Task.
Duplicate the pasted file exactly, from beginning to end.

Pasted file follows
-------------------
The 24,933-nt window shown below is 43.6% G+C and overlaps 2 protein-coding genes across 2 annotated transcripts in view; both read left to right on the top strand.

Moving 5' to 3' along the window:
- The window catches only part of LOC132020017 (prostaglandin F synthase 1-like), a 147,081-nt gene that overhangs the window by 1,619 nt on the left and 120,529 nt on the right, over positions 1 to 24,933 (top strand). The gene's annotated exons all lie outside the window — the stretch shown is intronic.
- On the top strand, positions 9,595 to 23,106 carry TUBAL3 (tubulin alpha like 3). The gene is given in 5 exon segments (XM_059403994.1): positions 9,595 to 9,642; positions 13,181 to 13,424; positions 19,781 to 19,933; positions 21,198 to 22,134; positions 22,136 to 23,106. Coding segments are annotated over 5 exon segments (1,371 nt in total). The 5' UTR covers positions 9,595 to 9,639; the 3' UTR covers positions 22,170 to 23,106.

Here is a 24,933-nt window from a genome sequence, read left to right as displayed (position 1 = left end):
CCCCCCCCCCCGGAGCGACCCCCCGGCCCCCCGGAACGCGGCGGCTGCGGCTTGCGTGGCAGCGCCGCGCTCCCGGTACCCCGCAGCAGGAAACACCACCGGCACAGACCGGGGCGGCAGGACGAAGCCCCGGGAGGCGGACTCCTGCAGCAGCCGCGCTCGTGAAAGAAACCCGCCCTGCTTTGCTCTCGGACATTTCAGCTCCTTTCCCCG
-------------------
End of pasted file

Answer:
The 24,933-nt window shown below is 43.6% G+C and overlaps 2 protein-coding genes across 2 annotated transcripts in view; both read left to right on the top strand.

Moving 5' to 3' along the window:
- The window catches only part of LOC132020017 (prostaglandin F synthase 1-like), a 147,081-nt gene that overhangs the window by 1,619 nt on the left and 120,529 nt on the right, over positions 1 to 24,933 (top strand). The gene's annotated exons all lie outside the window — the stretch shown is intronic.
- On the top strand, positions 9,595 to 23,106 carry TUBAL3 (tubulin alpha like 3). The gene is given in 5 exon segments (XM_059403994.1): positions 9,595 to 9,642; positions 13,181 to 13,424; positions 19,781 to 19,933; positions 21,198 to 22,134; positions 22,136 to 23,106. Coding segments are annotated over 5 exon segments (1,371 nt in total). The 5' UTR covers positions 9,595 to 9,639; the 3' UTR covers positions 22,170 to 23,106.

Here is a 24,933-nt window from a genome sequence, read left to right as displayed (position 1 = left end):
CCCCCCCCCCCGGAGCGACCCCCCGGCCCCCCGGAACGCGGCGGCTGCGGCTTGCGTGGCAGCGCCGCGCTCCCGGTACCCCGCAGCAGGAAACACCACCGGCACAGACCGGGGCGGCAGGACGAAGCCCCGGGAGGCGGACTCCTGCAGCAGCCGCGCTCGTGAAAGAAACCCGCCCTGCTTTGCTCTCGGACATTTCAGCTCCTTTCCCCG